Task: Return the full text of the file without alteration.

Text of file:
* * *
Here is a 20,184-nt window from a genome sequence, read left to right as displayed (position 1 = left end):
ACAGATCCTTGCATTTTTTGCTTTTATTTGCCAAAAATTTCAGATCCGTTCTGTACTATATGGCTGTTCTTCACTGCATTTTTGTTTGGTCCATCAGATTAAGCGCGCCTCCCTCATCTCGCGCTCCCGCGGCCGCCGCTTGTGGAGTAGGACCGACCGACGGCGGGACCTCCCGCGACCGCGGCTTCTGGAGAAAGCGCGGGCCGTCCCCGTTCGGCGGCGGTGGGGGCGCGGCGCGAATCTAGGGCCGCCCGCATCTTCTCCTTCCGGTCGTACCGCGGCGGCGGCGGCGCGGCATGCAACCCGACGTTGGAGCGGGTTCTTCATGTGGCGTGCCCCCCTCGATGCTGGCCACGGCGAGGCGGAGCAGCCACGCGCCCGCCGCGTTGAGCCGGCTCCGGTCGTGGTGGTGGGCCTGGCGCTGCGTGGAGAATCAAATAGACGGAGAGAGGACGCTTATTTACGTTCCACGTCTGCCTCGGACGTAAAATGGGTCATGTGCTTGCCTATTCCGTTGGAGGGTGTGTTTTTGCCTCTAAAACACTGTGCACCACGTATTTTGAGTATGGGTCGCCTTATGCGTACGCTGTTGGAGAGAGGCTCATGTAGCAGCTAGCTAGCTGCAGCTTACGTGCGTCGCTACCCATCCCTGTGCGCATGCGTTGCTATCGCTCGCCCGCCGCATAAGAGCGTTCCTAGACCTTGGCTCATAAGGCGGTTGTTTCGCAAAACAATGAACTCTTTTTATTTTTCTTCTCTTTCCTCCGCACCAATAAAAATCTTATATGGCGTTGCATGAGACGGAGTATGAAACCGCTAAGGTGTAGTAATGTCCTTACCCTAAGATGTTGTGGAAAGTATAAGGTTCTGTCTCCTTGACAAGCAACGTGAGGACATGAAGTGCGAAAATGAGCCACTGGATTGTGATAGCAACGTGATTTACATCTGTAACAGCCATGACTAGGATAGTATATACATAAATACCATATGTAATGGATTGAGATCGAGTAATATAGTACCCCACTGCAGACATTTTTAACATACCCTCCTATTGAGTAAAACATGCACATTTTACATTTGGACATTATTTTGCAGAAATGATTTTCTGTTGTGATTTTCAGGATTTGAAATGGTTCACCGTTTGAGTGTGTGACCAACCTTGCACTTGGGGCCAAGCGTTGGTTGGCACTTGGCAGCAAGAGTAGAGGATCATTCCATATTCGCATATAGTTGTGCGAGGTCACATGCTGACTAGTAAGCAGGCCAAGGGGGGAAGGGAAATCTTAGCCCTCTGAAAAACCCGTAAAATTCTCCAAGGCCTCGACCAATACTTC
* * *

Here is a 20,184-nt window from a genome sequence, read left to right as displayed (position 1 = left end):
ACAGATCCTTGCATTTTTTGCTTTTATTTGCCAAAAATTTCAGATCCGTTCTGTACTATATGGCTGTTCTTCACTGCATTTTTGTTTGGTCCATCAGATTAAGCGCGCCTCCCTCATCTCGCGCTCCCGCGGCCGCCGCTTGTGGAGTAGGACCGACCGACGGCGGGACCTCCCGCGACCGCGGCTTCTGGAGAAAGCGCGGGCCGTCCCCGTTCGGCGGCGGTGGGGGCGCGGCGCGAATCTAGGGCCGCCCGCATCTTCTCCTTCCGGTCGTACCGCGGCGGCGGCGGCGCGGCATGCAACCCGACGTTGGAGCGGGTTCTTCATGTGGCGTGCCCCCCTCGATGCTGGCCACGGCGAGGCGGAGCAGCCACGCGCCCGCCGCGTTGAGCCGGCTCCGGTCGTGGTGGTGGGCCTGGCGCTGCGTGGAGAATCAAATAGACGGAGAGAGGACGCTTATTTACGTTCCACGTCTGCCTCGGACGTAAAATGGGTCATGTGCTTGCCTATTCCGTTGGAGGGTGTGTTTTTGCCTCTAAAACACTGTGCACCACGTATTTTGAGTATGGGTCGCCTTATGCGTACGCTGTTGGAGAGAGGCTCATGTAGCAGCTAGCTAGCTGCAGCTTACGTGCGTCGCTACCCATCCCTGTGCGCATGCGTTGCTATCGCTCGCCCGCCGCATAAGAGCGTTCCTAGACCTTGGCTCATAAGGCGGTTGTTTCGCAAAACAATGAACTCTTTTTATTTTTCTTCTCTTTCCTCCGCACCAATAAAAATCTTATATGGCGTTGCATGAGACGGAGTATGAAACCGCTAAGGTGTAGTAATGTCCTTACCCTAAGATGTTGTGGAAAGTATAAGGTTCTGTCTCCTTGACAAGCAACGTGAGGACATGAAGTGCGAAAATGAGCCACTGGATTGTGATAGCAACGTGATTTACATCTGTAACAGCCATGACTAGGATAGTATATACATAAATACCATATGTAATGGATTGAGATCGAGTAATATAGTACCCCACTGCAGACATTTTTAACATACCCTCCTATTGAGTAAAACATGCACATTTTACATTTGGACATTATTTTGCAGAAATGATTTTCTGTTGTGATTTTCAGGATTTGAAATGGTTCACCGTTTGAGTGTGTGACCAACCTTGCACTTGGGGCCAAGCGTTGGTTGGCACTTGGCAGCAAGAGTAGAGGATCATTCCATATTCGCATATAGTTGTGCGAGGTCACATGCTGACTAGTAAGCAGGCCAAGGGGGGAAGGGAAATCTTAGCCCTCTGAAAAACCCGTAAAATTCTCCAAGGCCTCGACCAATACTTC